Getting the Most Out of Your Yarn

I believe I have found a way to extract the most enjoyment out of a yarn purchase. Some years ago, probably at least five years ago, I was on a brief respite from the very hot and dry foothill summer. There is a place my fiber enabling husband and I like to visit on the Mendocino coast.

We always take the cottage with the view of the ocean and we usually manage to spend at least a few hours visiting the town of Mendocino. And, of course, like any good fiber fanatic with an enabling husband, we visited the Mendocino Yarn Shop that used to be in town. I say “used to be” because I just found out that it moved a few miles closer to the cottages where we stay. In fact, I can now walk there from the cottage. Yes, that does sound dangerous. At least until you realize that a sale purchase from at least five years ago is still providing lots of enjoyment. And the garment isn’t even finished yet!

When we first visited the shop, they had four skeins of Araucania Ñuble yarn on sale. It was the last four skeins and one of the tags says it sold for $12. This is a beautiful lace weight 75%/50% extra-fine merino/silk yarn in a tonal aqua color. It spoke to me of water, the ocean that I so miss living near, and it spoke to me of a circular lace shawl. Of course, I could not leave these last four skeins sitting there; they had to come home with me.

As knitters, we often like to start new projects. I am no different, but I am trying to limit how many projects I have going at any one time. I also spend a lot of time spinning and weaving. And there have been several dyeing projects between when I purchased the yarn and when it first went on the needles. So, I used the yarn for decoration in my fiber room. And it sat on the shelf for years while I looked for just the right pattern and started many other projects, finishing most of them.

Finally, the time came. I decided on and purchased the Guinevere Shawl by Anne Podlesak and set it up in KnitCompanion. It was light weight and compact and I took it on our August 2019 trip to Sweden. I even began the project before departure so that I was sure this would be a good travel knit. I used Emily Ocker’s cast-on method to begin the shawl, which is lace knitting in the round. The pattern has four charts and, like most lace knitting, is somewhat difficult to see the overall effect before it is blocked. So, with the beginning worked out prior to departure I was ready, and I knitted on. It was an enjoyable knit, with some tinking, to be sure, but it was pleasant yarn to work with.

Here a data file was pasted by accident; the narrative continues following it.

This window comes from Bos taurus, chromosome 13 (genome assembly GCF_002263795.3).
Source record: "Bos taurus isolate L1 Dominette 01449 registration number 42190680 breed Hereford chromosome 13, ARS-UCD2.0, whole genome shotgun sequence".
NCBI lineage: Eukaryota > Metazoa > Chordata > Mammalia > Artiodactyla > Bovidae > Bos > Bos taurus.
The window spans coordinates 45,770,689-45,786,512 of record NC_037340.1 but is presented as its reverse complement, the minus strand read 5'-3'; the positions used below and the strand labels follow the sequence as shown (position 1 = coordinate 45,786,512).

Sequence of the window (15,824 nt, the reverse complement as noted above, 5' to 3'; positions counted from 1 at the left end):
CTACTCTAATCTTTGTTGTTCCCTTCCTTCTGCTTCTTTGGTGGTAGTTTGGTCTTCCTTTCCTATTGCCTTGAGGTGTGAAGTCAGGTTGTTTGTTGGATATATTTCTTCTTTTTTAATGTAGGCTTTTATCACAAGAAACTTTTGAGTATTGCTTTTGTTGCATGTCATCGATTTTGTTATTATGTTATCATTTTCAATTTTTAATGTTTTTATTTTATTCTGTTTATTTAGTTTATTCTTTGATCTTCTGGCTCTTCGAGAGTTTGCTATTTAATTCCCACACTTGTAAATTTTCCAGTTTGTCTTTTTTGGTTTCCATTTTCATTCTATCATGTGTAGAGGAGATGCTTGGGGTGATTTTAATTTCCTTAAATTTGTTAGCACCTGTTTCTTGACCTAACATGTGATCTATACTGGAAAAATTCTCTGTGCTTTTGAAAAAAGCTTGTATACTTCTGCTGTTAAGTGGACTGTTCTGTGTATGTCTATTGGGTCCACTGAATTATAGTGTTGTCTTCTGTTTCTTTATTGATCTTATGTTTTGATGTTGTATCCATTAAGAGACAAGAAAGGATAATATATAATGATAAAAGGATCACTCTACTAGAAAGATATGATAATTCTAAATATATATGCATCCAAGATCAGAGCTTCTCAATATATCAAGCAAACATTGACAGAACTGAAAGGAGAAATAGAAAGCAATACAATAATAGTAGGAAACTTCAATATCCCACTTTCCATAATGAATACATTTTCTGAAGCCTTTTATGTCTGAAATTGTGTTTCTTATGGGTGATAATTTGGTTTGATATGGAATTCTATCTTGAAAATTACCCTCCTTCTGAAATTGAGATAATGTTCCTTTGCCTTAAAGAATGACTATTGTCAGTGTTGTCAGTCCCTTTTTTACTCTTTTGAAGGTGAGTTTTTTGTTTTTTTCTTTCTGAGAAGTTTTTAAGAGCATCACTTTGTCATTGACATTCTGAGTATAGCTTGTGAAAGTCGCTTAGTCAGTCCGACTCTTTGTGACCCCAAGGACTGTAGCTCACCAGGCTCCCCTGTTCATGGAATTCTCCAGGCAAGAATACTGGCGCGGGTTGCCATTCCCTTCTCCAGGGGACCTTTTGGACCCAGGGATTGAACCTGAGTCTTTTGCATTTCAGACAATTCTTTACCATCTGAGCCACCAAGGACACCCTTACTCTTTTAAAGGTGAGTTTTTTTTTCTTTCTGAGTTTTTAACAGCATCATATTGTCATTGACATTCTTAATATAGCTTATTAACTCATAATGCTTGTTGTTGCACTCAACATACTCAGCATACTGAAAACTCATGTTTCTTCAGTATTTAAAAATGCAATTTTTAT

Maybe I was too busy seeing other things because by the time I returned from Sweden and was onto the third skein of yarn,

I was starting to see that my lace patterns were not stacking up like they were supposed to. So, after about two months of knitting (I am not a fast knitter and always have multiple projects going), I was going to have to frog this project. All of it. Every last stitch. I had misinterpreted the charts in a pretty major way. Somehow, this one got right past me. But I enjoyed the yarn, knew I liked the pattern (especially when correctly executed) and really wanted to complete the project. So, another Emily Ocker cast on, better understanding of the pattern, and I was, once again, knitting with the yarn that had been decoration for so long.

Well, the project sat on the needles for another two months, at least, while holiday gifts were completed. Four woven scarves, a woven lace table runner, 10 woven mug rugs, a number of woven kitchen towels, two knitted hats, a knitted cowl, and a knitted Christmas stocking later, I was ready to get back to this lace project.

Now this project only competes with my combo-spin sweater (which has also languished on the needles for few months), my weaving and spinning, and other activities of daily living.

I’m on the last chart, all seems to be going well, and all I can say is that I have certainly enjoyed this yarn! For a long time, for many times!

It has been a good investment. I hope to soon be enjoying the finished object. I’ll end with the photo I sent my two adult kids on New Year’s Eve, which I spent quietly knitting at home. Cheers!

 

 

 

 

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